A few days ago, I climbed up to the attic to embark on the annual “hunt for the box containing the Advent wreath.” We have a pretty big attic, but all the Christmas boxes are stored at one end, so the hunting ground is focused. My problem is labeling.
It’s not that I haven’t labeled the boxes — I label them every year. But I reuse the boxes, and as decorations have multiplied and migrated to bigger quarters over the years, it becomes difficult to decipher the notes. I have the box that says “Advent wreath.” And one that says “Advent wreath– really.” The Advent wreath was not stored in either of those, naturally. It was in a bigger box, placed right in front so that I could take it out first, labeled “Advent wreath, and I mean it this time.”That was probably about the tenth box I hauled down.
So anyway, the Advent wreath is now on the table — three purple candles and one pink candle surrounded by a collection of fake greens that get less realistic-looking each year. The kids fight over the right to light the candles each night during dinner. We light one during the first week, two during the second, etc. through the four weeks of Advent, just as I did with my family when I was a kid.
But all at once, I started to wonder why. I don’t think it was a tradition practiced by either of my parents growing up. I began to suspect it was rather new.
In fact, it turns out that even Christmas is newer than I had thought. The first references to celebrations of the birth of Jesus don’t appear in records until the 4th century — more than three hundred years after the fact. There are several theories about why the nativity came to be celebrated on December 25. One of the most prevalent is the idea that Christians selected the dates of Roman pagan feasts, the Feast of the Unconquered Sun on December 25 and the feast of Dionysus on January 5-6, for the Christian celebrations of Christmas and Twelfth Night/Epiphany. That way, early converts wouldn’t feel like they were missing out on any parties.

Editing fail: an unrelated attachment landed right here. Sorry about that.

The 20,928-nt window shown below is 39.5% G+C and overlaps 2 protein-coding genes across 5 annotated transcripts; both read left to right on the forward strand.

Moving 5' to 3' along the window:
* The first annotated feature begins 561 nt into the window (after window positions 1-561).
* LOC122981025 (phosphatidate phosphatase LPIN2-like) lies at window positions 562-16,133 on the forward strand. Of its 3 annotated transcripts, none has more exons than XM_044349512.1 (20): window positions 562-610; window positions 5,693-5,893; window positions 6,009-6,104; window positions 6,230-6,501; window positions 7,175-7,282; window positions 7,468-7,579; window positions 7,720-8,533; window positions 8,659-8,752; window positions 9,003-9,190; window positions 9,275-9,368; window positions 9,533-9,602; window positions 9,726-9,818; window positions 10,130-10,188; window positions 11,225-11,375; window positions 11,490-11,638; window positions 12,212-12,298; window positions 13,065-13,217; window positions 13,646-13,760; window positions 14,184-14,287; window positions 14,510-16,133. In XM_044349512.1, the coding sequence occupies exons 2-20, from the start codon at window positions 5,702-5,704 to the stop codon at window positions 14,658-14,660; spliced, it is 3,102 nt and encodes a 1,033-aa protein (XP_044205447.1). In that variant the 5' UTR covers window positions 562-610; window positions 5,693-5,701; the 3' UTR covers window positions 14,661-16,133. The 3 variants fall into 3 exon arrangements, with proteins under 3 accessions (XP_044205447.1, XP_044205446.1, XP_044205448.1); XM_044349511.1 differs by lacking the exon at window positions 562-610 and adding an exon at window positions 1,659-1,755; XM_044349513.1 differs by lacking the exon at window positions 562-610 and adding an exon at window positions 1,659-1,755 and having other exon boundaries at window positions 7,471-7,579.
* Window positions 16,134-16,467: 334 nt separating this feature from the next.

Christmas stretched for twelve days, with feasting and revelry and gifts to the poor. The custom of giving lavish gifts to ourselves is a relatively recent one.
Ahem. Back to the subject of Advent wreaths. Though the practice of having one on the dinner table may be recent, the wreath itself has ancient roots. Catholics and Lutherans used Advent wreaths in services during the seventeenth century, if not earlier. And long before that, pagan families in Scandinavia lit candles on wreaths to ask the god of light to turn the wheel of the earth back toward the sun. Since Christians see Jesus as the light of the world, it is easy to understand why they would appropriate this custom. Similarly, the pagan use of evergreens as decorations to symbolize the return of the new life of spring was taken up by Christians to celebrate the eternal life offered through Jesus. So the pagan wreath of evergreens and candles had new meanings for Christians.
In the Advent wreath, the pink candle is lit starting in the third week of the season to rejoice in the fact that the period of waiting is half over. This to me indicates that Advent used to be a period characterized by a little more austerity than we’re accustomed to these days. Advent was once a time of preparation and waiting. New converts to the faith prepared themselves for baptism, and people prayed and fasted to spiritually prepare for the second coming of the Lord. Now, although we still have all that preparation to do, we don’t wait. The celebrations start as soon as the Thanksgiving turkey is off the table. By the time Christmas actually arrives, many people are already tired of it. Last year, I saw Valentine’s decorations going up on Christmas Eve.
So that’s why I like my battered old Advent wreath. It reminds me to slow down during the month of December, to enjoy the time of anticipation and preparation. This morning, the kids were fighting over whose turn it is to move a figure onto the Advent calendar. Okay, sure they’re fighting. But at least they’re fighting over the important stuff.
Until next time…
(Note: this article is a revised version of an article first published on my website in December of 2005)